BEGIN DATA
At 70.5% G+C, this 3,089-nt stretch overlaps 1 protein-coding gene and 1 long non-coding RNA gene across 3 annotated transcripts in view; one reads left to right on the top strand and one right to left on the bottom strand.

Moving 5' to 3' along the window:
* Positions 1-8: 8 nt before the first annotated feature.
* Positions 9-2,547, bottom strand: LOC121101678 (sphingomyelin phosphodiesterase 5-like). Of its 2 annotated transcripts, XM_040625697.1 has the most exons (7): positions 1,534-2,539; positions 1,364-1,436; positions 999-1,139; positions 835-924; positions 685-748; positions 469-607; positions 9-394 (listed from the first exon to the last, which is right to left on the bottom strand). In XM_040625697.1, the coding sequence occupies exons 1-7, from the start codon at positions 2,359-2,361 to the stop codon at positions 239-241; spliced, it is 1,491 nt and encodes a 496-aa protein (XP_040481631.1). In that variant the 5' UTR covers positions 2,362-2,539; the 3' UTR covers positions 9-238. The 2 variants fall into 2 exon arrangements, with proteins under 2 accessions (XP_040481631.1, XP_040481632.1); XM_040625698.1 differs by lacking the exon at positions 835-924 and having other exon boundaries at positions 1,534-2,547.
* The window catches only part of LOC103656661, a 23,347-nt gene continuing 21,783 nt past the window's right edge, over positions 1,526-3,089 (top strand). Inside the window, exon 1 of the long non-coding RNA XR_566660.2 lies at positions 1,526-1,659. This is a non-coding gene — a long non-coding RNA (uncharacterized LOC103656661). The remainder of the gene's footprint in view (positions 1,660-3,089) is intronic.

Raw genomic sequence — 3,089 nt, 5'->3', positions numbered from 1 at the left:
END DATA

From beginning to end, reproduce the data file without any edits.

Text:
At 70.5% G+C, this 3,089-nt stretch overlaps 1 protein-coding gene and 1 long non-coding RNA gene across 3 annotated transcripts in view; one reads left to right on the top strand and one right to left on the bottom strand.

Moving 5' to 3' along the window:
* Positions 1-8: 8 nt before the first annotated feature.
* Positions 9-2,547, bottom strand: LOC121101678 (sphingomyelin phosphodiesterase 5-like). Of its 2 annotated transcripts, XM_040625697.1 has the most exons (7): positions 1,534-2,539; positions 1,364-1,436; positions 999-1,139; positions 835-924; positions 685-748; positions 469-607; positions 9-394 (listed from the first exon to the last, which is right to left on the bottom strand). In XM_040625697.1, the coding sequence occupies exons 1-7, from the start codon at positions 2,359-2,361 to the stop codon at positions 239-241; spliced, it is 1,491 nt and encodes a 496-aa protein (XP_040481631.1). In that variant the 5' UTR covers positions 2,362-2,539; the 3' UTR covers positions 9-238. The 2 variants fall into 2 exon arrangements, with proteins under 2 accessions (XP_040481631.1, XP_040481632.1); XM_040625698.1 differs by lacking the exon at positions 835-924 and having other exon boundaries at positions 1,534-2,547.
* The window catches only part of LOC103656661, a 23,347-nt gene continuing 21,783 nt past the window's right edge, over positions 1,526-3,089 (top strand). Inside the window, exon 1 of the long non-coding RNA XR_566660.2 lies at positions 1,526-1,659. This is a non-coding gene — a long non-coding RNA (uncharacterized LOC103656661). The remainder of the gene's footprint in view (positions 1,660-3,089) is intronic.

Raw genomic sequence — 3,089 nt, 5'->3', positions numbered from 1 at the left: